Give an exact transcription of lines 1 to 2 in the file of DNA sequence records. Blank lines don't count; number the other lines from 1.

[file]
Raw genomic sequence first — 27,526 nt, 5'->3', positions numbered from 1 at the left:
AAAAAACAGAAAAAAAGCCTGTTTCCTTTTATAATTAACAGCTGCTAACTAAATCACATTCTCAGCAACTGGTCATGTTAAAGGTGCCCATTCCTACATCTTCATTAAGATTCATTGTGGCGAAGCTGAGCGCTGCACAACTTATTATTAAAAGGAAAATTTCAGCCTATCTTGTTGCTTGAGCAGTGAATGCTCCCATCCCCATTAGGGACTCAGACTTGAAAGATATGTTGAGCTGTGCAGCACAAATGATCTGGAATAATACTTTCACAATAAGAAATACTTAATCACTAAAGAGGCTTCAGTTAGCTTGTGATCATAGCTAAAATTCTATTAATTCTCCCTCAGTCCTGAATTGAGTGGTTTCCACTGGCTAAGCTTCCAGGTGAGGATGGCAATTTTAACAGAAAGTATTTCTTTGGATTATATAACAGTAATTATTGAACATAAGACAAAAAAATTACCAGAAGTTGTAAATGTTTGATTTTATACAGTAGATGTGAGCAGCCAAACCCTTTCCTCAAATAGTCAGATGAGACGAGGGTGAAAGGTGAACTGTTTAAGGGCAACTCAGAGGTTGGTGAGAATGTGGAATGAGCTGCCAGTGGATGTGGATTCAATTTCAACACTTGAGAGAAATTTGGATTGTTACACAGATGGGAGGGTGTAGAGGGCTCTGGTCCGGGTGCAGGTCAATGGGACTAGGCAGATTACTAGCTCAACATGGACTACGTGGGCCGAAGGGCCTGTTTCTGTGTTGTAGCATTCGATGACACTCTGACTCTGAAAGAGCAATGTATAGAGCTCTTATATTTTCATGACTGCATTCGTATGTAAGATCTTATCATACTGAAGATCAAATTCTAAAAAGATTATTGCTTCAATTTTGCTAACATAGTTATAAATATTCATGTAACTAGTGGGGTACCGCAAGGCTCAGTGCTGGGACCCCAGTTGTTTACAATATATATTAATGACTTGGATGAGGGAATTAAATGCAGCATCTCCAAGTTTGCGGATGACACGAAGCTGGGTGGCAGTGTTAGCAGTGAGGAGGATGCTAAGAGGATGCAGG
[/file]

Raw genomic sequence first — 27,526 nt, 5'->3', positions numbered from 1 at the left:
AAAAAACAGAAAAAAAGCCTGTTTCCTTTTATAATTAACAGCTGCTAACTAAATCACATTCTCAGCAACTGGTCATGTTAAAGGTGCCCATTCCTACATCTTCATTAAGATTCATTGTGGCGAAGCTGAGCGCTGCACAACTTATTATTAAAAGGAAAATTTCAGCCTATCTTGTTGCTTGAGCAGTGAATGCTCCCATCCCCATTAGGGACTCAGACTTGAAAGATATGTTGAGCTGTGCAGCACAAATGATCTGGAATAATACTTTCACAATAAGAAATACTTAATCACTAAAGAGGCTTCAGTTAGCTTGTGATCATAGCTAAAATTCTATTAATTCTCCCTCAGTCCTGAATTGAGTGGTTTCCACTGGCTAAGCTTCCAGGTGAGGATGGCAATTTTAACAGAAAGTATTTCTTTGGATTATATAACAGTAATTATTGAACATAAGACAAAAAAATTACCAGAAGTTGTAAATGTTTGATTTTATACAGTAGATGTGAGCAGCCAAACCCTTTCCTCAAATAGTCAGATGAGACGAGGGTGAAAGGTGAACTGTTTAAGGGCAACTCAGAGGTTGGTGAGAATGTGGAATGAGCTGCCAGTGGATGTGGATTCAATTTCAACACTTGAGAGAAATTTGGATTGTTACACAGATGGGAGGGTGTAGAGGGCTCTGGTCCGGGTGCAGGTCAATGGGACTAGGCAGATTACTAGCTCAACATGGACTACGTGGGCCGAAGGGCCTGTTTCTGTGTTGTAGCATTCGATGACACTCTGACTCTGAAAGAGCAATGTATAGAGCTCTTATATTTTCATGACTGCATTCGTATGTAAGATCTTATCATACTGAAGATCAAATTCTAAAAAGATTATTGCTTCAATTTTGCTAACATAGTTATAAATATTCATGTAACTAGTGGGGTACCGCAAGGCTCAGTGCTGGGACCCCAGTTGTTTACAATATATATTAATGACTTGGATGAGGGAATTAAATGCAGCATCTCCAAGTTTGCGGATGACACGAAGCTGGGTGGCAGTGTTAGCAGTGAGGAGGATGCTAAGAGGATGCAGG